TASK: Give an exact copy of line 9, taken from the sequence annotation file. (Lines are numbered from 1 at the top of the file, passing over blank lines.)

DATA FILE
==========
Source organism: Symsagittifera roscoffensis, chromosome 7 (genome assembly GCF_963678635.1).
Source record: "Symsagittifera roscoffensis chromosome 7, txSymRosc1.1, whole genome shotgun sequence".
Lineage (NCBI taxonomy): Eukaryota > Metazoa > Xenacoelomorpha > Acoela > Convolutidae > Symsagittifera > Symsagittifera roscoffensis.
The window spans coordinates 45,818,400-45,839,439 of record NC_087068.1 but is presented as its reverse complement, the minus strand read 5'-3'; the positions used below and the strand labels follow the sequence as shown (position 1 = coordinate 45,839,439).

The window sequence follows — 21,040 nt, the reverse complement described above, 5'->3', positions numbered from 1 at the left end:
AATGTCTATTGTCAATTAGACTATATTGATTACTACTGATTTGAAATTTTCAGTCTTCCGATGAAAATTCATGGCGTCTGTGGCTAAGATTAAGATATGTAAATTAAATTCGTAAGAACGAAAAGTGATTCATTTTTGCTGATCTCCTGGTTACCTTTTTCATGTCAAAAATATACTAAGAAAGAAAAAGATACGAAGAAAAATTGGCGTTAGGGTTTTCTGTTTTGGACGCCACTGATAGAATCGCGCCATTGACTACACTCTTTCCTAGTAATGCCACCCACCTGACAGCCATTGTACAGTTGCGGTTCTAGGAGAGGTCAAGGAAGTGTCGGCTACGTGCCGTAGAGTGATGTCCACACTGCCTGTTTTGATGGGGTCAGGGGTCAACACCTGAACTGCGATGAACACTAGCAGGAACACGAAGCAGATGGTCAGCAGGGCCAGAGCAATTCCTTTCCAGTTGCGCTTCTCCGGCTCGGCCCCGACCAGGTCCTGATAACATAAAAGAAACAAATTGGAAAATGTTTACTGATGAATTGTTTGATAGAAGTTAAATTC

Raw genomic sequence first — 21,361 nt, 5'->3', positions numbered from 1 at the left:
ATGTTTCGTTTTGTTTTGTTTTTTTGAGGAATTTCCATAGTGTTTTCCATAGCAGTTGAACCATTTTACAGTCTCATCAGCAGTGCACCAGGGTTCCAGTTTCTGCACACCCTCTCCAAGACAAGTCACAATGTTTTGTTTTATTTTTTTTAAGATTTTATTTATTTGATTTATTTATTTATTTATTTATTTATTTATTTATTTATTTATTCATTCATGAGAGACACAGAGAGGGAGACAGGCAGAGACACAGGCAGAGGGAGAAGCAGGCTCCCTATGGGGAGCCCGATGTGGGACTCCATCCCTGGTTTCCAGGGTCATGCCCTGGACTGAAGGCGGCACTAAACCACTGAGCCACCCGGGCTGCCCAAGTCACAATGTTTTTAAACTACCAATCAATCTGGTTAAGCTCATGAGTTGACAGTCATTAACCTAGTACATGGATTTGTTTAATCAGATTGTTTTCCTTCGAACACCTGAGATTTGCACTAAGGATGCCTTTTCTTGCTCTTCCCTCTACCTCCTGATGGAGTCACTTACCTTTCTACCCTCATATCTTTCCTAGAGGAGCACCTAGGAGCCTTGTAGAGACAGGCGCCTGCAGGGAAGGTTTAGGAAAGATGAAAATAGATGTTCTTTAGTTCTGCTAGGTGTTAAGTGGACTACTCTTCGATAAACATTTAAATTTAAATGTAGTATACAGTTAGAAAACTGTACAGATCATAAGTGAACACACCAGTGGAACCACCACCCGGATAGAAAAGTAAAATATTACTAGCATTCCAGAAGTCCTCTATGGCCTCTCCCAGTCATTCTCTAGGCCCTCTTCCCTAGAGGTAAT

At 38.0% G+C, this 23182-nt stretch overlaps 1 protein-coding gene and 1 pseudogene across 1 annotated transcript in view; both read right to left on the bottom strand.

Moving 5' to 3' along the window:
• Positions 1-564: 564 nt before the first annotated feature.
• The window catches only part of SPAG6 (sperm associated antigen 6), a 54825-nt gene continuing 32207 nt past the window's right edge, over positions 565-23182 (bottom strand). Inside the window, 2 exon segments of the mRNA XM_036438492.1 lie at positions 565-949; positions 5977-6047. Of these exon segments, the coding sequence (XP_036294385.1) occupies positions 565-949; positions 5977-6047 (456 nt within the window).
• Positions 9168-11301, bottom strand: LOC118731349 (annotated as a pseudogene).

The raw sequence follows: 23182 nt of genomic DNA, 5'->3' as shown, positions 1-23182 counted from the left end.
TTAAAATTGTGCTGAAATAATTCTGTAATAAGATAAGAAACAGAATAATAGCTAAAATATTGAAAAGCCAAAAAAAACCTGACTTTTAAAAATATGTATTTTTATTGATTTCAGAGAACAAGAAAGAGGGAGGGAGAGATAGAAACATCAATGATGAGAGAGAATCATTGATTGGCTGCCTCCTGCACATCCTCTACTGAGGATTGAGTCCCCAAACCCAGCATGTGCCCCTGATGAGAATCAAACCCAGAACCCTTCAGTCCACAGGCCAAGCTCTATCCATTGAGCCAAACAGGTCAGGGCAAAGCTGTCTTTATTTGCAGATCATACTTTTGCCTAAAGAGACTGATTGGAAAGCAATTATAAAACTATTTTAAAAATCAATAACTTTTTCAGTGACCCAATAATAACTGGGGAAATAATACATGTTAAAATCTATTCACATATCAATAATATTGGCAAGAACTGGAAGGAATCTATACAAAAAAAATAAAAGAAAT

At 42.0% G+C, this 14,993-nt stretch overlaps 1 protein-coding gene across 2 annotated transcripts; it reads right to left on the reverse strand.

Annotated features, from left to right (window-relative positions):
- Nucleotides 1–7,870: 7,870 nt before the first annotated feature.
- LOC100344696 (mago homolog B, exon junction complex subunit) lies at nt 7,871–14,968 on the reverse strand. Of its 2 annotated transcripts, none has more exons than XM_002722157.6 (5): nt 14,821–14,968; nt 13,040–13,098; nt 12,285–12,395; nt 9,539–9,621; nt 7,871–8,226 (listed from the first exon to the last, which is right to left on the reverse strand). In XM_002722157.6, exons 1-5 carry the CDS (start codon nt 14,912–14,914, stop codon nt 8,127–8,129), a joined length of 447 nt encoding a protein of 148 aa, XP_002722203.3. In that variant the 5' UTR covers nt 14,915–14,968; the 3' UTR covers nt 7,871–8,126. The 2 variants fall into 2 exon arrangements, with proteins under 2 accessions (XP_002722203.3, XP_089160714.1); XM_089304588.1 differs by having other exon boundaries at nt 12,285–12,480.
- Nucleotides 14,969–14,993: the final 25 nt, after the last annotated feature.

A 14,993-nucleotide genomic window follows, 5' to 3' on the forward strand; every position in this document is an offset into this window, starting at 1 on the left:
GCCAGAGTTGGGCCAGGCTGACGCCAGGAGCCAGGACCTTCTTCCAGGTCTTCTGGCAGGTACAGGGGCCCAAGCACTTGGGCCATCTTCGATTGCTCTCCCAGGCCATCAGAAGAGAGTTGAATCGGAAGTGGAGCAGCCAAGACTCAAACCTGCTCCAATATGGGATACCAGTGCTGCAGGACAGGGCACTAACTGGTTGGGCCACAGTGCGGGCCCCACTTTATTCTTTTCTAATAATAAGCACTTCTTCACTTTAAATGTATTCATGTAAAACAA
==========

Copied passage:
At 38.0% G+C, this 23182-nt stretch overlaps 1 protein-coding gene and 1 pseudogene across 1 annotated transcript in view; both read right to left on the bottom strand.